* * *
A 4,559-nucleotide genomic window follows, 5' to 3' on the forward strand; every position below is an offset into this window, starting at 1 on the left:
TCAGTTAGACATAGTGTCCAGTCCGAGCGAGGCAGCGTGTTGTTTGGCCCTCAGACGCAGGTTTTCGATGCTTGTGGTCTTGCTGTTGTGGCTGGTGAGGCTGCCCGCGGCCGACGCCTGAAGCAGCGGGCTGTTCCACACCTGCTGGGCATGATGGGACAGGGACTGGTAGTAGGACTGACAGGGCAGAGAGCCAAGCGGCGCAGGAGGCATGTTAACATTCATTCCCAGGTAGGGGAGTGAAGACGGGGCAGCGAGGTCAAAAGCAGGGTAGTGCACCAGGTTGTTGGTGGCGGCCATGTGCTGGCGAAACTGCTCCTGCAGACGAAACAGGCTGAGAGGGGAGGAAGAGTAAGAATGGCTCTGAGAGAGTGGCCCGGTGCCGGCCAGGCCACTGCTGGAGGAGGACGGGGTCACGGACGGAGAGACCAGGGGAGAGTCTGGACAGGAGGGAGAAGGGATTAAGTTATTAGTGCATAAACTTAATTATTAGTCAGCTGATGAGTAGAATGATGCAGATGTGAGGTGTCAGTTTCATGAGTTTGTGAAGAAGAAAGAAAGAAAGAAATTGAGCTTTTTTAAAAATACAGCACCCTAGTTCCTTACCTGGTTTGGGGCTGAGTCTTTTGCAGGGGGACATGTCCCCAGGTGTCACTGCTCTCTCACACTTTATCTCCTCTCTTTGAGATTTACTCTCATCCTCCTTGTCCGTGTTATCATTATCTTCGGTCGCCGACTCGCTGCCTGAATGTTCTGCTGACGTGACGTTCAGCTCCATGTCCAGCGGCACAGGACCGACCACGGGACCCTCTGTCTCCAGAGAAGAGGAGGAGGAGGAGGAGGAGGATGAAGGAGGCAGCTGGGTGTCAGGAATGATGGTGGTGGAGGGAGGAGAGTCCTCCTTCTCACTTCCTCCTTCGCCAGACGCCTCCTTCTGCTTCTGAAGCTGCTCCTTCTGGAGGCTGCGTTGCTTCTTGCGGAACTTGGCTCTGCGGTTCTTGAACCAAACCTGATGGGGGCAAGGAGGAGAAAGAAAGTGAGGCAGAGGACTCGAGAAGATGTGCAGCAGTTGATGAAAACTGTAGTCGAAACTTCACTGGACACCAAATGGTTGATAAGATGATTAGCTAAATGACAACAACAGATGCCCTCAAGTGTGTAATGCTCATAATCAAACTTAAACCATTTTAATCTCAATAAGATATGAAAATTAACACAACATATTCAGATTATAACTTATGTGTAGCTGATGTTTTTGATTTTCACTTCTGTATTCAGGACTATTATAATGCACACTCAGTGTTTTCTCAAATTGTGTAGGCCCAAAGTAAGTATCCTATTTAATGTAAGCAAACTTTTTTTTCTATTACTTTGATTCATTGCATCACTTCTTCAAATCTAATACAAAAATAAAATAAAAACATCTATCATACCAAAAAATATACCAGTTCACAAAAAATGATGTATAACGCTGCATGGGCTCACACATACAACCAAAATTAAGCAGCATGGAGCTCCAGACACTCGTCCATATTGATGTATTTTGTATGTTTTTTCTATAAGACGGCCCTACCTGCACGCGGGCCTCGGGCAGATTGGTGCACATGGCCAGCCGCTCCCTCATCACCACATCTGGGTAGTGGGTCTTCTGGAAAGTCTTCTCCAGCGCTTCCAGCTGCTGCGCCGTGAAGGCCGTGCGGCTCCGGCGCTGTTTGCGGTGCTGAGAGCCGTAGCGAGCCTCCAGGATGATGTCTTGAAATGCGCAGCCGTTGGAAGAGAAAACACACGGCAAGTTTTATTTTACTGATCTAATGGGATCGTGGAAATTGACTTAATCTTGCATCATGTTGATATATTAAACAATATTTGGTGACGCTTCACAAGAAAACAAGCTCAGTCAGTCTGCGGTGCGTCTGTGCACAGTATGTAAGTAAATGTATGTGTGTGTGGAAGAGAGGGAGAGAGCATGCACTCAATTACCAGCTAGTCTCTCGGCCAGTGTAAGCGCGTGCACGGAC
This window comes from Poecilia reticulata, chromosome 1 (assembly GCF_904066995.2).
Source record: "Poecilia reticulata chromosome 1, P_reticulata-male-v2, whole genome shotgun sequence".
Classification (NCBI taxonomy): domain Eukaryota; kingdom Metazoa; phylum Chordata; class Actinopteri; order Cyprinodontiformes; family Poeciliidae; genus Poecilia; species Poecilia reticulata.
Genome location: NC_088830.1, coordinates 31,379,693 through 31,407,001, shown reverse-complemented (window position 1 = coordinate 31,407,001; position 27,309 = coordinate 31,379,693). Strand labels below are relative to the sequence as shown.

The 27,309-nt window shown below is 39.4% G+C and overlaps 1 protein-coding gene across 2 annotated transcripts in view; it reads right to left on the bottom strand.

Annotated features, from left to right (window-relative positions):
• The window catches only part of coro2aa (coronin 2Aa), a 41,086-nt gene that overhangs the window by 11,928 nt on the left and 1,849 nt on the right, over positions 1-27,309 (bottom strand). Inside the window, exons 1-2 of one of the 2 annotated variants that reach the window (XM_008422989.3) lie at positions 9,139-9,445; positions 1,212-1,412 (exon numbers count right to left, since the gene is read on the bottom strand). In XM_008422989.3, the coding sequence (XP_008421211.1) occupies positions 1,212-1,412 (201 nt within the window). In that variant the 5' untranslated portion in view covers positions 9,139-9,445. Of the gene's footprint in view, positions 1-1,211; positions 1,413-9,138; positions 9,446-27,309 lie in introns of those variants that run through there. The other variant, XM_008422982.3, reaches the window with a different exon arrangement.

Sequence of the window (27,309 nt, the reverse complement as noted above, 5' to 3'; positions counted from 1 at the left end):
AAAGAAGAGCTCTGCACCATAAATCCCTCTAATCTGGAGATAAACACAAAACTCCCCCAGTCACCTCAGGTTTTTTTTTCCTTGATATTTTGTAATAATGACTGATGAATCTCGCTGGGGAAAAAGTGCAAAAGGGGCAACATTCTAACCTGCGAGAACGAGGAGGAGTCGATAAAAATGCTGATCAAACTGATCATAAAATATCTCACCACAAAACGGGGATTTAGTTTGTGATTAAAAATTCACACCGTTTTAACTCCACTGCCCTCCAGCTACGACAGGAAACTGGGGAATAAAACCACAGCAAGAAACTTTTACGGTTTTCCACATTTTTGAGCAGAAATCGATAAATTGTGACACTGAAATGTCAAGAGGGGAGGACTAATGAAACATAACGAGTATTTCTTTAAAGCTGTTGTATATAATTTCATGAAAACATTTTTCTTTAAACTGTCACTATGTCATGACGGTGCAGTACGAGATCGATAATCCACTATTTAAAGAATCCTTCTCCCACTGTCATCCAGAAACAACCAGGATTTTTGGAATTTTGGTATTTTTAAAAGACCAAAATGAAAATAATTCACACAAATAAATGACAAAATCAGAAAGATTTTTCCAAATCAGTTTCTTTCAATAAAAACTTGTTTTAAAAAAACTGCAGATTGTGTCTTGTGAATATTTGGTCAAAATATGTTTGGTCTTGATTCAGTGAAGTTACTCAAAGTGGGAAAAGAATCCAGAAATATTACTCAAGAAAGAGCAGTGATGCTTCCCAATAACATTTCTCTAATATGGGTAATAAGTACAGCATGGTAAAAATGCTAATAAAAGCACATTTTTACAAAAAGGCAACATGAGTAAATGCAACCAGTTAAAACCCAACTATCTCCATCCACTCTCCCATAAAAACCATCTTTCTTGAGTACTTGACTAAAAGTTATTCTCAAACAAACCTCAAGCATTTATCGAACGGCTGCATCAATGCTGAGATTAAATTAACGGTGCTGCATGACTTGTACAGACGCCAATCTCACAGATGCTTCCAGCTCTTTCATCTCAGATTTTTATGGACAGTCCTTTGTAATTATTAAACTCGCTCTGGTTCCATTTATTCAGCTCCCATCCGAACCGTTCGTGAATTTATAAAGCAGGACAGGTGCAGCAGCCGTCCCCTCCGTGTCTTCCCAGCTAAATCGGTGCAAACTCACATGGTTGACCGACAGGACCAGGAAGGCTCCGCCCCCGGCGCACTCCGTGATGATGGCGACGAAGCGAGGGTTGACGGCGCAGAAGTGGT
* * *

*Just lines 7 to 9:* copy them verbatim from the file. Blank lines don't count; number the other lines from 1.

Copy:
The 27,309-nt window shown below is 39.4% G+C and overlaps 1 protein-coding gene across 2 annotated transcripts in view; it reads right to left on the bottom strand.

Annotated features, from left to right (window-relative positions):
• The window catches only part of coro2aa (coronin 2Aa), a 41,086-nt gene that overhangs the window by 11,928 nt on the left and 1,849 nt on the right, over positions 1-27,309 (bottom strand). Inside the window, exons 1-2 of one of the 2 annotated variants that reach the window (XM_008422989.3) lie at positions 9,139-9,445; positions 1,212-1,412 (exon numbers count right to left, since the gene is read on the bottom strand). In XM_008422989.3, the coding sequence (XP_008421211.1) occupies positions 1,212-1,412 (201 nt within the window). In that variant the 5' untranslated portion in view covers positions 9,139-9,445. Of the gene's footprint in view, positions 1-1,211; positions 1,413-9,138; positions 9,446-27,309 lie in introns of those variants that run through there. The other variant, XM_008422982.3, reaches the window with a different exon arrangement.